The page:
In this edition of Voices of the Industry, Josh Moody of FORTRUST explains how there are key differences in the terms ‘business continuity’ and ‘disaster recovery.’
Throughout the technology and enterprise industries, the terms disaster recovery and business continuity are often used interchangeably. However, this view shortchanges what each strategy means, as well as how they can be valuable for a business.
There is a considerable difference between disaster recovery and business continuity, and treating each approach separately can be very beneficial for today’s companies. But just what exactly is the distinction, and why does it make sense to think of these two strategies separately?
Defining to Discover the Difference
While both strategies encompass how businesses react to an issue or outage within the IT infrastructure, business continuity is vastly different from disaster recovery.
Data Center Knowledge contributor Jarrett Potts noted that it can be helpful to think of disaster recovery as a small subset of business continuity. In this way, disaster recovery, or the processes and procedures of backing up data specifically for recovery use in the event of a disaster, is just one part of business continuity.
Having a plan in place to recover data after a disaster is only one small part of business continuity.
The broader business continuity category includes the overall planning, management and supervision with the goal of ensuring that the business’s IT functions can continue in the event of a disaster.
“Business continuity is a completely different process. First, it is not data centric; it is business centric,” Potts explained. “The whole point of business continuity is to continue to do business during a failure or disaster. In basic terms, it means that when a failure or disaster happens, that data is still accessible with little to no downtime.”
CSO contributor Derek Slater echoed this viewpoint, noting that disaster recovery refers to the process of recovering and resuming company activities after an impactful event has already taken place. Business continuity, on the other hand, is “a more comprehensive approach,” Slater noted, which will help ensure that all areas of the organization can continue not just in the face of a disaster, but in the event of smaller issues like problems in the supply chain or the absence of a key staff member.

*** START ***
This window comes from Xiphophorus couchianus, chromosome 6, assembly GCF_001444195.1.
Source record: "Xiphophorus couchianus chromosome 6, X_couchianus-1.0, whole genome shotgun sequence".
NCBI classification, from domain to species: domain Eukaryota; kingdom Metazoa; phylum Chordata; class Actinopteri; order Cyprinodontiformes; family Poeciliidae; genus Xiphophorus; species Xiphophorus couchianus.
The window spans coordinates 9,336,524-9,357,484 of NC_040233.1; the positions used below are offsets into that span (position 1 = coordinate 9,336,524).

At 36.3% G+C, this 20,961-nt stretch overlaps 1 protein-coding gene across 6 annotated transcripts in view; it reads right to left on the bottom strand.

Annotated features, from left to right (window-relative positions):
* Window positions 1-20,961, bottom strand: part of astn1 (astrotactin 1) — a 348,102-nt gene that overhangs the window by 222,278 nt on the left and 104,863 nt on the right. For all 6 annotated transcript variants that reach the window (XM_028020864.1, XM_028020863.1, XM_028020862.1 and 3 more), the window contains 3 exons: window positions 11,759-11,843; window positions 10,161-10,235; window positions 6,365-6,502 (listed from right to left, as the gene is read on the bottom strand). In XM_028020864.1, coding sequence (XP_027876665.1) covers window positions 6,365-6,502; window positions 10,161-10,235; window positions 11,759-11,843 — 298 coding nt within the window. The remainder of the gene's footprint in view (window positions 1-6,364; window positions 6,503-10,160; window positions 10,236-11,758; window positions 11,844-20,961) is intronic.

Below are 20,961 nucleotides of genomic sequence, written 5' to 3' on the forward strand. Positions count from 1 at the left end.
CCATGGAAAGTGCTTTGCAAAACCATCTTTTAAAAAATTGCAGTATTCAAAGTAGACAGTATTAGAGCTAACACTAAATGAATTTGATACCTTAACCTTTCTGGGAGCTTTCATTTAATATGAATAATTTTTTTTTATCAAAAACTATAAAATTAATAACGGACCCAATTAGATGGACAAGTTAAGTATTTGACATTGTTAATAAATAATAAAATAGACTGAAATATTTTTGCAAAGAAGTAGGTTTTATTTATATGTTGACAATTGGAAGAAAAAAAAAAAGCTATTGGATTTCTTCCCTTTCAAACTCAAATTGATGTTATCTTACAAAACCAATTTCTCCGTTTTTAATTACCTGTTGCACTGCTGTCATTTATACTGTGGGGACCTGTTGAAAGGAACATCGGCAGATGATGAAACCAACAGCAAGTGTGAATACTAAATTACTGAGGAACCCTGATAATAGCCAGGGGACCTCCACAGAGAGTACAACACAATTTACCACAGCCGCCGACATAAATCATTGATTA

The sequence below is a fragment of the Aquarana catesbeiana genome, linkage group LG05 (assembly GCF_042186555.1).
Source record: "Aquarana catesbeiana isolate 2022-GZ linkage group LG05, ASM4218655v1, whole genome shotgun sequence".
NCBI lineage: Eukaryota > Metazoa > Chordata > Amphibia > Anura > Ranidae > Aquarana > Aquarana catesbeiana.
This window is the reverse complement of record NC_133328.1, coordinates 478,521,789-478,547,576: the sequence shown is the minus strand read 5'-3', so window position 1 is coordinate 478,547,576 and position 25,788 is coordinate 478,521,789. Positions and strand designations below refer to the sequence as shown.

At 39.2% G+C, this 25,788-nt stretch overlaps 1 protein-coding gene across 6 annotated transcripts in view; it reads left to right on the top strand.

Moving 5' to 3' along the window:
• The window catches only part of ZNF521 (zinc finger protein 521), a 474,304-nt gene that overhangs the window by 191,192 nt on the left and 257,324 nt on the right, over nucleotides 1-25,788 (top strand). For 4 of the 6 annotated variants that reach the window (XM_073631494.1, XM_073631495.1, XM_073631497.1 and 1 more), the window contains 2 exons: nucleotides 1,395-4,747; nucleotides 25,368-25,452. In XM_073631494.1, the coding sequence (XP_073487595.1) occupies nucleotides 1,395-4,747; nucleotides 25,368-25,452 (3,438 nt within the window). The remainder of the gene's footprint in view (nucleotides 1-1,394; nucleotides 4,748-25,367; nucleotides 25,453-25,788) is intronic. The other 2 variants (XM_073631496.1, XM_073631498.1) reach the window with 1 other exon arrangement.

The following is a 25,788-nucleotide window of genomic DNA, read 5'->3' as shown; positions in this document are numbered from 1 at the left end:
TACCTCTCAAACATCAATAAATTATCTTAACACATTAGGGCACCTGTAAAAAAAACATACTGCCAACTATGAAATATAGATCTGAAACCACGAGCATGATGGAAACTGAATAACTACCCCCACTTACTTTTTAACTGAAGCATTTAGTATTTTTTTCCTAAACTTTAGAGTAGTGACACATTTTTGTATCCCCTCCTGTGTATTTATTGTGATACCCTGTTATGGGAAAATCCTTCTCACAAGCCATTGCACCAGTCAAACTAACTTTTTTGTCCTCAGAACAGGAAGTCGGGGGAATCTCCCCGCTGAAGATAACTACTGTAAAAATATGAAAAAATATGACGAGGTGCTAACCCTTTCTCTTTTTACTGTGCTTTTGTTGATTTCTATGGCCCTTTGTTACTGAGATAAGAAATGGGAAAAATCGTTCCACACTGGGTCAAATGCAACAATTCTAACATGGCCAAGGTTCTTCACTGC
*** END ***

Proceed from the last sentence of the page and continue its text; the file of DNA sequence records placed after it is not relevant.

Why separate disaster recovery and business continuity?
It’s not only helpful for businesses to consider these two approaches separately, but critical for them to do so as they refer to different processes and procedures. As noted by Potts, disaster recovery mainly focuses on the company’s key data and the ability to recover this information should an outage, attack or storm take place. Business continuity, on the other hand, refers to a larger set of processes, and includes the essential hardware and software technologies the organization uses.
In other words, disaster recovery planning ensures that the company’s data – including inventory, client details, databases and other sources of information – is available for recovery due to an issue or outage within a key system. These plans typically don’t include what technology will be utilized during the period of time that main systems are unavailable. These details, TechTarget contributor Kevin Beaver pointed out, are a part of business continuity.
“With business continuity, you have systems in place that ‘fail over’ and allow key systems to stay up and running and [keep] the business afloat,” Beaver wrote.
“Although disaster recovery and business continuity plans can intersect, it is essential that these processes, procedures and considerations not overlap.”
In this way, it’s important to keep these plans separate in order to fully and properly address data restoration with disaster recovery, and technology failover with business continuity.
Because continuity is a broader term, it can also bring up additional considerations that are not part of disaster recovery, Potts noted. These include:
- What should be recovered first in order to continue core business processes?
- What customer needs should be addressed to ensure stability?
- What will business partners need to guarantee the continued order, fulfillment and delivery processes?
- What will be required to maintain vendor relationships?
In this way, business continuity should be an ongoing process, where decision-makers not only consider the internal data and workings of their business, but how an event might impact their clients and partners as well. Although disaster recovery is also ongoing, this solely refers to the business ensuring that the most recent versions of data are backed up.
Maintaining the Separation
Although disaster recovery and business continuity plans can intersect, it is essential that these processes, procedures and considerations not overlap. Decision-makers should maintain the separation between these strategies to ensure that the factors and components included in each one can be fully addressed.
“Recovery of data may well be the only issue that the bulk of IT managers and C-level officers have time to address,” Potts wrote. “It’s a good start, but not the whole story. You must understand the ‘what’ and ‘how’ in order to get your data back in operation.”
With up-to-date and robust disaster recovery plans, companies have a better chance at success for business continuity during and following a disaster.
Josh Moody joined FORTRUST in 2008. As Senior Vice President of Sales and Marketing, he is responsible for developing, managing and executing the overall sales strategy for FORTRUST. Josh brings more than 18 years of experience in the information technology field, including developing and executing strategic planning, management, customer relations, and vendor/partner relationships.